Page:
Show me five people lifting weights in a gym, and I will show you six different opinions on what gives the best results or how you should lift. Weightlifting is surrounded by plenty of old wives' tales, many of which can actually hinder your improvement or cause you to steer clear of the gym entirely. We often believe that weightlifting is not as effective as other exercises, or that it comes with negative effects, which means we should avoid in favor of other exercise.
None of this is true. Weightlifting is a form of exercise like any other and is a time-tested way to improve your strength and general health. Here are five of the biggest myths surrounding weight training and why you're best served ignoring them.
1. Weights are Not or Everyone
We typically think of average weightlifters as men with physiques like the Incredible Hulk, leading many people to conclude weightlifting is not for them. Some men may refuse to lift weights because they want to stay sleek, but the real issue with this stereotype is that it often causes women to avoid weightlifting all together. Many women stick to cardio or yoga out of fear of bulking up.
But as US News points out, women should arguably be lifting weights even more frequently than men. Women have less muscle than men and are more prone to bone issues as they age, which means it's even more important for women to gain muscle through a dedicated weightlifting routine. Weight training also carries other beneficial aspects, such as reducing anxiety and building your core (which can help prevent a wide-range of injuries).
No one ends up looking like Ah-nold unless they work out an absurd amount and possibly use illegal substances. Women, in particular, lack the hormones to look like that.
2. Moderate Weights are a Waste of Time
Some people will tell you that you have to lift heavy weights to see results, while others will claim that a large number of reps with light weights is all the weightlifting you need.
Both are wrong. If you attempt to jump in with heavy weights from the start, you will inevitably injure yourself. While light weights can be effective when starting out, you will inevitably plateau if you just do the same exercises with the same loads over and over again. To get the maximum gains from weight training, you must be constantly forcing your muscles to do more than what have become accustomed to. The easiest way to do this is by adding weight over time. You can't make gains if you never get out of your comfort zone and see what you're really capable of.
Your body should always be somewhat discomforted by lifting weights. While you do not want to push yourself too far too fast, you still have to push yourself.
3. Muscle Can Turn to Fat
One of the most ridiculous myths that ends up keeping people out of the weight room is that they fear the muscle they build from lifting weights can eventually turn to fat, leaving their body composition worse off than it was to begin with. Muscle cells can no more turn into fat cells than they can turn into brain cells, and the reverse is true as well.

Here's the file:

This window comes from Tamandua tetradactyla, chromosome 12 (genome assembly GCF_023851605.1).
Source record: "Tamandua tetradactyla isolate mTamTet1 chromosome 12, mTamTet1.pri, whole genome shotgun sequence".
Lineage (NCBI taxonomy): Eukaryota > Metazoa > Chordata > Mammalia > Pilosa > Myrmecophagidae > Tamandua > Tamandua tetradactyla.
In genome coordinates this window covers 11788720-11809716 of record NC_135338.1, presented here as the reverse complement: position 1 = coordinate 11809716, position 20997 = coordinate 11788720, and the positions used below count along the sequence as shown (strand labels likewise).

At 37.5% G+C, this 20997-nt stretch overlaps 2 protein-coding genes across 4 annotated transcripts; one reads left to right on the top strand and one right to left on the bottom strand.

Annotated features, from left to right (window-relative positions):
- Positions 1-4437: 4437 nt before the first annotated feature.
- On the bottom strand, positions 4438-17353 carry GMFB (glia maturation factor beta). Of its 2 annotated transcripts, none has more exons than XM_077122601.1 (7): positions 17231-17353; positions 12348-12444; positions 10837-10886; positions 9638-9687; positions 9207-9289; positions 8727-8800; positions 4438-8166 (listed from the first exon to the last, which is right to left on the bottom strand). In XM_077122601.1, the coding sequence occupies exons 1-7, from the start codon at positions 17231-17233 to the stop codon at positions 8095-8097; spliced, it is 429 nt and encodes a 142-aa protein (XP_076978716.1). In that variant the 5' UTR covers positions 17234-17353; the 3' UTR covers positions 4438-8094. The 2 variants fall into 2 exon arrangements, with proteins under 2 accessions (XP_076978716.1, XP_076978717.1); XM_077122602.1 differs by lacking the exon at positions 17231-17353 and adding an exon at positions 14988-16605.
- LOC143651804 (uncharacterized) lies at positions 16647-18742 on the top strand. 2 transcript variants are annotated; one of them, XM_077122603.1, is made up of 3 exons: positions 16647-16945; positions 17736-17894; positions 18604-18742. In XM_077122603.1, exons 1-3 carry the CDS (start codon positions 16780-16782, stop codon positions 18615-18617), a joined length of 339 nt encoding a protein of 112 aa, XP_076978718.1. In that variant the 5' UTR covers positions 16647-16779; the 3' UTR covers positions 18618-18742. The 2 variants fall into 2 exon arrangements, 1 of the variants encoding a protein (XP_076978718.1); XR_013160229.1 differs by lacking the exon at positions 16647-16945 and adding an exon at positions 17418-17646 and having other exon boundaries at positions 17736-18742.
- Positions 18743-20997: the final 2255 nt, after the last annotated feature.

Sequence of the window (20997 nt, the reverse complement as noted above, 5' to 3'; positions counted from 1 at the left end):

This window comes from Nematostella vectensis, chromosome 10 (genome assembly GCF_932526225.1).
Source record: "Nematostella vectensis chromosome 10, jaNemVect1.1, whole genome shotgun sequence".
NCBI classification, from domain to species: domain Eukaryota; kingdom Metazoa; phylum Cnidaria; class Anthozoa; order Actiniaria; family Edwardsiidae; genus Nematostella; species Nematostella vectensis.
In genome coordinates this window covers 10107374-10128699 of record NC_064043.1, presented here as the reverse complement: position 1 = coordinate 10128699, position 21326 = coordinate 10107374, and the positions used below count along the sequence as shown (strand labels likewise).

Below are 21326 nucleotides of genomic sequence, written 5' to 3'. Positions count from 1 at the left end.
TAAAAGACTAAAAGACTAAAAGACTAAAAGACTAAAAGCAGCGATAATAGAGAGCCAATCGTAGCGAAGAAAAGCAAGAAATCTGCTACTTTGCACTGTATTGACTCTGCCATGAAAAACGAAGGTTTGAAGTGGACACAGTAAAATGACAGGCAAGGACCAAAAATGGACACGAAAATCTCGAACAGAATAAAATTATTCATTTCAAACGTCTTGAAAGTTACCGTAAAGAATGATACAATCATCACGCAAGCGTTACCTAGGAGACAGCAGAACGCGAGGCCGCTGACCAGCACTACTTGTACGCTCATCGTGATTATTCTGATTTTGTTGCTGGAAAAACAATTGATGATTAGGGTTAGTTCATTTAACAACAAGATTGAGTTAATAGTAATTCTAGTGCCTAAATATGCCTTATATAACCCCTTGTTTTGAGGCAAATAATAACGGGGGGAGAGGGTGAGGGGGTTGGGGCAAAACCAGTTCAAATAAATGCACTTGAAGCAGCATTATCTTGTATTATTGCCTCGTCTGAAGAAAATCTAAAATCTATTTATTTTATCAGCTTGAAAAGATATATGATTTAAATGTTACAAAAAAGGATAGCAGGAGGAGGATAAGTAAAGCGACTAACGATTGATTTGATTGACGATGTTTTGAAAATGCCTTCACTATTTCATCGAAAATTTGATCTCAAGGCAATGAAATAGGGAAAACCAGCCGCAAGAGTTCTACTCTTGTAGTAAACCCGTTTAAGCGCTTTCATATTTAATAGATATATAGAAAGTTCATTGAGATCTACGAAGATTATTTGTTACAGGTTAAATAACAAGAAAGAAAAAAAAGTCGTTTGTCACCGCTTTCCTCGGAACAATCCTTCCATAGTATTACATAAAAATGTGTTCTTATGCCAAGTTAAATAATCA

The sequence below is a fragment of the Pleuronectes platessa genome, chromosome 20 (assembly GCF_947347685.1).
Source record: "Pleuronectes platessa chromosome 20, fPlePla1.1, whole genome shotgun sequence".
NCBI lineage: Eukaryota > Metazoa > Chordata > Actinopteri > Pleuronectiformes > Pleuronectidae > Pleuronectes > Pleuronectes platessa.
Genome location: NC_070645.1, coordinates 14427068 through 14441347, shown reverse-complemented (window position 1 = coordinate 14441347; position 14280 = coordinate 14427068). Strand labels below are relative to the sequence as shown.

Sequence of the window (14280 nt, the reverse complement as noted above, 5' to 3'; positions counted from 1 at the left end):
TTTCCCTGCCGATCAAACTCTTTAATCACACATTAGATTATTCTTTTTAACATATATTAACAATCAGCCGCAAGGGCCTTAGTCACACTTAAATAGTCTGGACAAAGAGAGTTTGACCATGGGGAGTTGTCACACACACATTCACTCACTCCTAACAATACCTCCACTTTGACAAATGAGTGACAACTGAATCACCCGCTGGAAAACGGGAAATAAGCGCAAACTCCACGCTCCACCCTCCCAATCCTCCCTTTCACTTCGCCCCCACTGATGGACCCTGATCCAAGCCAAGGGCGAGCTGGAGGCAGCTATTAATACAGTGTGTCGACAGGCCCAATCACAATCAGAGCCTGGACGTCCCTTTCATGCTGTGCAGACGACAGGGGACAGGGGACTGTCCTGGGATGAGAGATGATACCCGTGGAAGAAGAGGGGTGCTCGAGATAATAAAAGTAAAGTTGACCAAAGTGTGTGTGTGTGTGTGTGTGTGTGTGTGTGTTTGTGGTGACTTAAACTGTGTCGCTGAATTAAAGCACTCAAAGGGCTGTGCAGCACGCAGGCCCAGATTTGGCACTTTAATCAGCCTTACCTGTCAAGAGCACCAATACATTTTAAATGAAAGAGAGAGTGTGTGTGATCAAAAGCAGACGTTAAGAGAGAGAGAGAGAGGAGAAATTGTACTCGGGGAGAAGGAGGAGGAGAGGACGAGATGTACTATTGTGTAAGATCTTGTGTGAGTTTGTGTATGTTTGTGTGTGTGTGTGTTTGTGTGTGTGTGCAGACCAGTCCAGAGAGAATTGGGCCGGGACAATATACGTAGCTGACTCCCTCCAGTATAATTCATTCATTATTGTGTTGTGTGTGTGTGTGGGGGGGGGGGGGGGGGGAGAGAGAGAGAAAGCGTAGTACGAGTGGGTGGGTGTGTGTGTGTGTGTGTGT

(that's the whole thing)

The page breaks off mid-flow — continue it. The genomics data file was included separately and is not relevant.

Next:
A study reported by CNN did find that cardio is better at burning fat compared to weight training, but also stressed that a combination of the two will lead to the best results. Either way, the important thing to remember is that people should not believe that weightlifting will actually lead to you becoming flabby if you stop, any more than stopping other exercises would.
4. You Have to Own a Gym Membership to Lift
Yes, gyms certainly have equipment and specialized machine that can improve the weightlifting process. But though exercise machines do have certain advantages over the free weights at home, they also have distinct disadvantages. Machines make your body move in a set range, which limits how far you can extend your muscles and puts a cap on your results. In most cases, free weights offer more bang for your buck and translate better to athletic performance. Another downside of gyms is that your workout routine can often become delayed if others want to use the same equipment that you want to use.
You can buy free weights, work out with them at home, and still have an effective exercise regimen. Furthermore, bodyweight calisthenics such as Lunges and Push-ups can also help.
5. Weightlifting Leads to X Health Problem
The way some people describe weightlifting, you would think it is not good for your body at all. Weightlifting leads to high blood pressure. It hurts your joints. It makes you less flexible. Most of these supposed risks are completely overblown. Yes, there is a risk of injury lifting weights, but that is true with any exercise or sport. The problems that do exist, such as joint pain, often result from weightlifters either trying to lift too much or simply not using proper technique. Weightlifting can cause a temporary increase in blood pressure, but according to the Mayo Clinic, "weightlifting can also have long-term benefits to blood pressure that outweigh the risk of a temporary spike for most people."
Weightlifting takes time to get good results, but it is a great way to build muscle, and no one should fear bulking up excessively. The weight room should not be some alien landscape, but yet another tool to keep yourself in the best shape possible.
Photo Credit: Cecillie_Arcurs/iStock
- 3 Reasons Why Runners Need to Lift Weights
- Should Kids Lift Weights?
- Free Weights vs. Machines: Which is the Better Way to Lift Weights?
- Female Athletes: Get Strong, Not Bulky, With These Workouts